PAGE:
COMPACT DISC 1
Hungarian Rhapsodies 1 - 11 (recorded between 1927 & 1934)
COMPACT DISC 2
Hungarian Rhapsodies 12 - 14 (1930, 1934 & 1933 recordings)
Marche de Rákóczy (1927 recording)
Hungarian Rhapsody No2 (1926 recording)
Hungarian Rhapsody No14 (1929 recording)
Concerto pathétique in E minor (two pianos - with Michal Hambourg) (1934 recording)
Mark Hambourg has become a somewhat forgotten figure today but from his first recording in 1909 until the mid 1930's he was a mainstay of the HMV catalogue and one of the most prolific recording artists of the time. Hambourg was born in Russia and studied there and with the great teacher Leschetitzky in Vienna but when still a teenager his family moved to London and Hambourg made England his home for the rest of his life.
He was a pianist of the old school and this is exemplified in these performances of the Liszt Hungarian Rhapsodies, the first such cycle to be committed to disc. This is about as far away from 'urtext' playing as one can get; indeed often it sounds as if the performances are being improvised, but who's to say this is not nearer the style the composer would have expected.
It was only after Hambourg had recorded a few of the most popular Rhapsodies that it was decided to make a complete cycle and three of these earlier recordings were remade. We have included the first recordings here as an appendix though in the event the later recording of the Rákóczy March was never issued so only the first exists. There is a further mystery about Rhapsodies 1 & 3. These also were not issued and the masters subsequently destroyed, however there are single copies of each held at the International Piano Archives at the University of Maryland and we are very happy to present them here. Finally, by way of a filler, we have included the first commercial recording of Liszt's Concerto pathétique for two pianos where Hambourg is joined by his daughter Michal.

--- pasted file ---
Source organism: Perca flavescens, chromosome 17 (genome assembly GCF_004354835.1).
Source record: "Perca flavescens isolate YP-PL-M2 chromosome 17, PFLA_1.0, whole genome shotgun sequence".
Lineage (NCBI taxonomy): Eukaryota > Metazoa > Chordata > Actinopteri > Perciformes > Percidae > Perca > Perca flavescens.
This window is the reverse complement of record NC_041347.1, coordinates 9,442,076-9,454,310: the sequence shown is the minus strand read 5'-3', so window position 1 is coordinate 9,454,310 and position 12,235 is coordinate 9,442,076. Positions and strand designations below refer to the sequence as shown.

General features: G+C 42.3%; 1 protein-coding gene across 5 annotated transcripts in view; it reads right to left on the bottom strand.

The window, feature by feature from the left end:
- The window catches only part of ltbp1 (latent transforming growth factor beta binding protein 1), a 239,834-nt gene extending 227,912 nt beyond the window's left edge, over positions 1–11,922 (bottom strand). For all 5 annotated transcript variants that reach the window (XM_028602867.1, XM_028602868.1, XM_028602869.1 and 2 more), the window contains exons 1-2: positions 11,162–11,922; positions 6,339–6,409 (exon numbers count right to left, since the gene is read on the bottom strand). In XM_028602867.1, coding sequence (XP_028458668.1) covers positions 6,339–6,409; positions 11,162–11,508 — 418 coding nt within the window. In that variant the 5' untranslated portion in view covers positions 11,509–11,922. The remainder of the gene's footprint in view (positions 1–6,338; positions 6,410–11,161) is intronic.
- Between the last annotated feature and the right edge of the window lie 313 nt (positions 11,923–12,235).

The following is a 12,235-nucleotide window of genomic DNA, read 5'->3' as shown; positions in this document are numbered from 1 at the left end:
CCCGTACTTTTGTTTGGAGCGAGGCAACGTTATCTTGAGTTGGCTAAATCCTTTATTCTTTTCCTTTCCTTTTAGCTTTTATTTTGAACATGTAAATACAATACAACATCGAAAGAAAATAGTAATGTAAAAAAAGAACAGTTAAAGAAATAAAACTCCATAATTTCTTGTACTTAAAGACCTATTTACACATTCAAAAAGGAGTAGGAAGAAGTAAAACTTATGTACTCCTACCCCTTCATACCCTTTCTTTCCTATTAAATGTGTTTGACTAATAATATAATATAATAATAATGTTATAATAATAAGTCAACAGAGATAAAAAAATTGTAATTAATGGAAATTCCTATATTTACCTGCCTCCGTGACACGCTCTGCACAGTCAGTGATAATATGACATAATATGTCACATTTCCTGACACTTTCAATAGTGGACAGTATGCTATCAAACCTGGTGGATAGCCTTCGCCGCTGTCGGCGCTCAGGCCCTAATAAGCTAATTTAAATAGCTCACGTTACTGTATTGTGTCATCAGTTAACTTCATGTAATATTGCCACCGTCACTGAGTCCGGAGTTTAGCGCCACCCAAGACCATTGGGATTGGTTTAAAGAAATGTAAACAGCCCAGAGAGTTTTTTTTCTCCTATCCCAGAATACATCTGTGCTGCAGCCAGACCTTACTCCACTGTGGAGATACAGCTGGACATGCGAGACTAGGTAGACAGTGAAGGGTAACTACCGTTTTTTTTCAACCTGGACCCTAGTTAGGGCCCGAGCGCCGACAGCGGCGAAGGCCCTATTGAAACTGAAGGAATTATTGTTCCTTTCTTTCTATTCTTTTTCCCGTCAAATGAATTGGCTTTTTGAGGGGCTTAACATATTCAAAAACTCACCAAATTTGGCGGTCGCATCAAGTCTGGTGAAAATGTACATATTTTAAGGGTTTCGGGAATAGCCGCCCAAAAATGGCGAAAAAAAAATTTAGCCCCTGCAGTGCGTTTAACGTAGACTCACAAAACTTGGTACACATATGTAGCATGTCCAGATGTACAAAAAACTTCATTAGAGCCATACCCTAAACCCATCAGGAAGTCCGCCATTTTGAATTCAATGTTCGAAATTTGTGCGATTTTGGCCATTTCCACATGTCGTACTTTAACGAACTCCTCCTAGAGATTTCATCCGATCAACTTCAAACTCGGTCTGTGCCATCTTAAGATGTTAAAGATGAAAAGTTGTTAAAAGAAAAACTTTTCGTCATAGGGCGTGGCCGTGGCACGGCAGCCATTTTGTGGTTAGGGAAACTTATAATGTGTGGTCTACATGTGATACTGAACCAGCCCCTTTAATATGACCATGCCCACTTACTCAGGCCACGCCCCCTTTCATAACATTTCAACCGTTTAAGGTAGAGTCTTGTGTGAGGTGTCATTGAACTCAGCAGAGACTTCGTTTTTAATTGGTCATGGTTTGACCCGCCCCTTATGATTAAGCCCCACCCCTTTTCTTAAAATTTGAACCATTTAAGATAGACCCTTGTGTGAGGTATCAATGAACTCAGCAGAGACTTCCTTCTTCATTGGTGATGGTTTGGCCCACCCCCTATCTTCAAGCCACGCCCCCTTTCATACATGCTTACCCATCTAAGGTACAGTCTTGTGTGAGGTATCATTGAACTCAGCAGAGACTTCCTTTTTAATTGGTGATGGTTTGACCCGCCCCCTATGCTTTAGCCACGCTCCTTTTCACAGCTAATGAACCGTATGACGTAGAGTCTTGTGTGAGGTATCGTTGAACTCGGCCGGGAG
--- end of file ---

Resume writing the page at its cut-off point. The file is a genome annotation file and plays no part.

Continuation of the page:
None of these titles has been reissued since their first appearance on 78s so this makes for a truly collectable set which is sure to be snapped up by pianophiles.